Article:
Throughout all of the novels, Tibbs stands out as a model citizen who emphasizes the injustice of judging a man by the color of his skin rather than the content of his character.
(Martin Luther King Jr.’s “I Have a Dream” speech was given two years before has been adapted into three major films. The films change many of the details from Ball’s original novel, including the setting and some of Tibbs’s background.
However, they maintain and even emphasize the conflict between Tibbs and the town, especially Gillespie.
Both the novel and the first film have enjoyed enduring popularity, and Mark Gauvreau Judge argues that it is because the story resists is well remembered in part because it went on to be adapted for both film and television.
This situations in contrast with Mero of the Second Sons and his fairly uncomplicated relationship to the opposite sex seem to fit with the idea that unions in this episode had much more to do with big picture, as opposed to only personal desire.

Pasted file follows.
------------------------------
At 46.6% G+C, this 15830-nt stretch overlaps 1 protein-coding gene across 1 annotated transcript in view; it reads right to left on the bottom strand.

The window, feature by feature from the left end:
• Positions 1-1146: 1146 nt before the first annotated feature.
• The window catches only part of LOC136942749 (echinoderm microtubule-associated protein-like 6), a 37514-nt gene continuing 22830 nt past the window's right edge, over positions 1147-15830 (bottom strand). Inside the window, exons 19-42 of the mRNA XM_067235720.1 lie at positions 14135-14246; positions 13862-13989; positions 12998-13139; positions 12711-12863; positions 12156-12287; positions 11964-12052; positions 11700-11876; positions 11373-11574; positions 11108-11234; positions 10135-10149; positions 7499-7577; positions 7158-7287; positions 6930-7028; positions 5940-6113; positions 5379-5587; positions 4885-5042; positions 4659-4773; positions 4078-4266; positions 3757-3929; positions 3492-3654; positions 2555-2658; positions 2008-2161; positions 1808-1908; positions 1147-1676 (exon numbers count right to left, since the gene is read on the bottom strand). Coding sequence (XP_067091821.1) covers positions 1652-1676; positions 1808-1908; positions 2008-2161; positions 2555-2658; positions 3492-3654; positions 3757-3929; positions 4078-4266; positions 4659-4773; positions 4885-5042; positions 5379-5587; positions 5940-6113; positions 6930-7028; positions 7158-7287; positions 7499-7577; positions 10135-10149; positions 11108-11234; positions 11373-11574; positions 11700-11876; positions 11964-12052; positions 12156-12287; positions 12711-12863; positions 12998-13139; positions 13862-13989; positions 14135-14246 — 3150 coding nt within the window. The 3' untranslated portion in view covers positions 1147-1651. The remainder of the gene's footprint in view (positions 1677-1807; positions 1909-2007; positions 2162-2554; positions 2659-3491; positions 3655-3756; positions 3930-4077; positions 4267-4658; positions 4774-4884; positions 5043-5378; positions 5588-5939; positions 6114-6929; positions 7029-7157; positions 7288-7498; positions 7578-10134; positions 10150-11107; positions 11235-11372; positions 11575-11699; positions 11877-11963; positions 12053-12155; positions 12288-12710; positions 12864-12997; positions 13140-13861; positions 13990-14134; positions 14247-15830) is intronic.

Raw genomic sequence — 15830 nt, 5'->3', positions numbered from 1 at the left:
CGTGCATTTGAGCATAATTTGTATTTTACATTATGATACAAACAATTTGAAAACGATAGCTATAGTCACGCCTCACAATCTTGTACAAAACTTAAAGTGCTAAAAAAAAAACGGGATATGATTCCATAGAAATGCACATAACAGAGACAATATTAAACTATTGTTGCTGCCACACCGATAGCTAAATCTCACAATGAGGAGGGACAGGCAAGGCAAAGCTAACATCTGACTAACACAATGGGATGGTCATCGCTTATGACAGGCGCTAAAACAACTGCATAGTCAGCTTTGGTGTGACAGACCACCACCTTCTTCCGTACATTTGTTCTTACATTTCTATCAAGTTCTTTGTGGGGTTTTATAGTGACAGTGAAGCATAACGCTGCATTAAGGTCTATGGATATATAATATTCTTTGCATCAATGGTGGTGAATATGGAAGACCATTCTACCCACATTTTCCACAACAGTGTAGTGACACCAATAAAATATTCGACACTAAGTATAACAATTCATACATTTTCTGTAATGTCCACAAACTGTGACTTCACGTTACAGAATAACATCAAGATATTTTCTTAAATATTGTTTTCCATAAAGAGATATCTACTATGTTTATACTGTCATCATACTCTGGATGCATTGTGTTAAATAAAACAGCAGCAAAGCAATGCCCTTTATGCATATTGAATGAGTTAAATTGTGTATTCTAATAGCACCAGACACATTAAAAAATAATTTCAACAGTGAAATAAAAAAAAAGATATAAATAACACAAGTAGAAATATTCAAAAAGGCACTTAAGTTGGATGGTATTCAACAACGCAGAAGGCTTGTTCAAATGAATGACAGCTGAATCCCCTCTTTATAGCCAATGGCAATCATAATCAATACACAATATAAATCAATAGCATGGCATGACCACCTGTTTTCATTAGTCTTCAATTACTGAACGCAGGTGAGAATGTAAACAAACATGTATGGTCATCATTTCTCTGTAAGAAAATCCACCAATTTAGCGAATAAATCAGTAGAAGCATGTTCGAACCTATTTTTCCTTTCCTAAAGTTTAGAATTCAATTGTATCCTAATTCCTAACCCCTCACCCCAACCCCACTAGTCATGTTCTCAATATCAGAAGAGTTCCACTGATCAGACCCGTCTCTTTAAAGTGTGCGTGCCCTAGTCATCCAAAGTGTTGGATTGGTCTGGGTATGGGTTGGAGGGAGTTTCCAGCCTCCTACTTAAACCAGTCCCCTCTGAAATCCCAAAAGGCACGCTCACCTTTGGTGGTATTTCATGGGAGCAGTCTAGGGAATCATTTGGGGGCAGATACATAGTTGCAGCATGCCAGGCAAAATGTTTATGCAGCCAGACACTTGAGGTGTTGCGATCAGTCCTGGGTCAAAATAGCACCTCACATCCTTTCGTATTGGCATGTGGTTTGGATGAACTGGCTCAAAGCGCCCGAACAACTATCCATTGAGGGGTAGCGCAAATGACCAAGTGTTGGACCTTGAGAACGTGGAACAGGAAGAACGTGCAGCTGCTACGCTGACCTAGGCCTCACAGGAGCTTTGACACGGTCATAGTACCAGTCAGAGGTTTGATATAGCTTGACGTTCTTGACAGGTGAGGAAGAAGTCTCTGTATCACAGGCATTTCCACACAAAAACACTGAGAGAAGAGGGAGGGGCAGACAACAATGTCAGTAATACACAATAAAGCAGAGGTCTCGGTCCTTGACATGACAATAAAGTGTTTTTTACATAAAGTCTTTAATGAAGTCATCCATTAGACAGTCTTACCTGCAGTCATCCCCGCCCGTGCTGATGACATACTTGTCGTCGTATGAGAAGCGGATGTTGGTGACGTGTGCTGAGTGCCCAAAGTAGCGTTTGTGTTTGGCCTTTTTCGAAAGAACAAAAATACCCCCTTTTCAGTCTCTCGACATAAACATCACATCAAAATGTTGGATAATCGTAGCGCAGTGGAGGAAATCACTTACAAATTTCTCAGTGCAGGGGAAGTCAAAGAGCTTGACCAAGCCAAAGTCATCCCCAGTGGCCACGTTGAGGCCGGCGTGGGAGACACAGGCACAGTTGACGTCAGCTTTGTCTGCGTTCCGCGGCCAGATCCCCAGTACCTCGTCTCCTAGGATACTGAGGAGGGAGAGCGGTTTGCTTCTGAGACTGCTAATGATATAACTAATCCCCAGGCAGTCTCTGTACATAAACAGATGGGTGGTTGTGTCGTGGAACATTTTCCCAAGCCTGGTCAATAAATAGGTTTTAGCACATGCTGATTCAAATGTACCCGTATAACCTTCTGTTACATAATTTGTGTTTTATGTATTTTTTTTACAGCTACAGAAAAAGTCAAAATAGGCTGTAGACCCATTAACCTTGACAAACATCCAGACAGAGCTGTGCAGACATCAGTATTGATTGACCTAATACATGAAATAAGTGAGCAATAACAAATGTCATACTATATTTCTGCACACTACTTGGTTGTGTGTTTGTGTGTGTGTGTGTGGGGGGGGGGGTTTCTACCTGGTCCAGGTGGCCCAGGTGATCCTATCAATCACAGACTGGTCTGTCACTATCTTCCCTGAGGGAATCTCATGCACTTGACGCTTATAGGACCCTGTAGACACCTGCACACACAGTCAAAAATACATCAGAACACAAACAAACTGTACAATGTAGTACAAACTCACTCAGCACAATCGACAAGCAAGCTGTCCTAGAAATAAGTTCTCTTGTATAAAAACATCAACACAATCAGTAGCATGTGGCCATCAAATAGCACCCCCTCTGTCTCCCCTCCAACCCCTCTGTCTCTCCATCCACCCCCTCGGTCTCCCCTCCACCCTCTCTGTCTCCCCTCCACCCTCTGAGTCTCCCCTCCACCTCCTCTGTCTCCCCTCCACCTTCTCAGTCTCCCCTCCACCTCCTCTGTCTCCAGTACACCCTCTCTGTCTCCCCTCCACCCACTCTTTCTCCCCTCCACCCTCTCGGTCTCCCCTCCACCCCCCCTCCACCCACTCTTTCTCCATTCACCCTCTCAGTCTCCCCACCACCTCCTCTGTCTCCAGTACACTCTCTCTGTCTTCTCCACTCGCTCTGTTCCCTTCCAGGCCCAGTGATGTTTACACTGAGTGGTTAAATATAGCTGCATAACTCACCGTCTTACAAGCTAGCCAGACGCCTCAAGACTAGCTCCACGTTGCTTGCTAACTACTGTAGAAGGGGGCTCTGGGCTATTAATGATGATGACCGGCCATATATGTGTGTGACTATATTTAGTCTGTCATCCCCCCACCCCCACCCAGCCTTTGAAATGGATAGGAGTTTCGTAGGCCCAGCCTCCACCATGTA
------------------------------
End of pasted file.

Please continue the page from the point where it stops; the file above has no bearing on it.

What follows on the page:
As for Dany, she has not slept with her new comrade yet, but has seemingly had the hots for him since he called out her bluff.
Could one read this as an allegory for Sam’s entire existence (i.e.
“It’s not the size that matters, it’s how you use it”; the whole “diamond in the rough” thing; that time Indiana Jones had to pick the cup of Jesus Christ to save his dad and it turned out to be the really plain one,) or is just another instance of fate intervening to keep this show’s version of Hurley alive for comic relief?
self-preservation (strategically, he’d be much, much better off having sex with Sansa and getting her pregnant) and Dany’s renewed policy of giving it up to whichever dude kills the most jerks for her?
Things to consider: Religious rituals that had seemingly nothing to do with sex and everything to do with kinky leeches, Tyrion’s dilemma of honor vs.